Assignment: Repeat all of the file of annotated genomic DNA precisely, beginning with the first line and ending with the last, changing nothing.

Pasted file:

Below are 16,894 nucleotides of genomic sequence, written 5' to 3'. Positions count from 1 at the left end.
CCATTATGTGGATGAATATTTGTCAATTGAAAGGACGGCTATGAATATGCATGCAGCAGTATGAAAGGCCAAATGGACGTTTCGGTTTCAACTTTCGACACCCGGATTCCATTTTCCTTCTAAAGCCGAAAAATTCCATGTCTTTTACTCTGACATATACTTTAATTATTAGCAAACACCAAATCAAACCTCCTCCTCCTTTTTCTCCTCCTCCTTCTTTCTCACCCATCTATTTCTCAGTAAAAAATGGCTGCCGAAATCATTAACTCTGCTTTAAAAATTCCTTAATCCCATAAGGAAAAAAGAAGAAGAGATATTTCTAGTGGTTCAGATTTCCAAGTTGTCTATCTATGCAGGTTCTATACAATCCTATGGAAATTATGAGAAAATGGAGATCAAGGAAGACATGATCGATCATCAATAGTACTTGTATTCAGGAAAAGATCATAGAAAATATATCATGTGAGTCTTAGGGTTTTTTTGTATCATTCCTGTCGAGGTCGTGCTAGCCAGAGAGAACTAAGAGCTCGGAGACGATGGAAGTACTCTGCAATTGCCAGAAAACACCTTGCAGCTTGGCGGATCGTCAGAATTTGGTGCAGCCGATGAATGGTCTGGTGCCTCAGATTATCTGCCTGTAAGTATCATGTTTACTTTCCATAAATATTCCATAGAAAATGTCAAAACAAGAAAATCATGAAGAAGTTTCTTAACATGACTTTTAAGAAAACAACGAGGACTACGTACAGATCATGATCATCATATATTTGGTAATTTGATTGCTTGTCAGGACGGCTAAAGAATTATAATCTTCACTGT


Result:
Below are 16,894 nucleotides of genomic sequence, written 5' to 3'. Positions count from 1 at the left end.
CCATTATGTGGATGAATATTTGTCAATTGAAAGGACGGCTATGAATATGCATGCAGCAGTATGAAAGGCCAAATGGACGTTTCGGTTTCAACTTTCGACACCCGGATTCCATTTTCCTTCTAAAGCCGAAAAATTCCATGTCTTTTACTCTGACATATACTTTAATTATTAGCAAACACCAAATCAAACCTCCTCCTCCTTTTTCTCCTCCTCCTTCTTTCTCACCCATCTATTTCTCAGTAAAAAATGGCTGCCGAAATCATTAACTCTGCTTTAAAAATTCCTTAATCCCATAAGGAAAAAAGAAGAAGAGATATTTCTAGTGGTTCAGATTTCCAAGTTGTCTATCTATGCAGGTTCTATACAATCCTATGGAAATTATGAGAAAATGGAGATCAAGGAAGACATGATCGATCATCAATAGTACTTGTATTCAGGAAAAGATCATAGAAAATATATCATGTGAGTCTTAGGGTTTTTTTGTATCATTCCTGTCGAGGTCGTGCTAGCCAGAGAGAACTAAGAGCTCGGAGACGATGGAAGTACTCTGCAATTGCCAGAAAACACCTTGCAGCTTGGCGGATCGTCAGAATTTGGTGCAGCCGATGAATGGTCTGGTGCCTCAGATTATCTGCCTGTAAGTATCATGTTTACTTTCCATAAATATTCCATAGAAAATGTCAAAACAAGAAAATCATGAAGAAGTTTCTTAACATGACTTTTAAGAAAACAACGAGGACTACGTACAGATCATGATCATCATATATTTGGTAATTTGATTGCTTGTCAGGACGGCTAAAGAATTATAATCTTCACTGT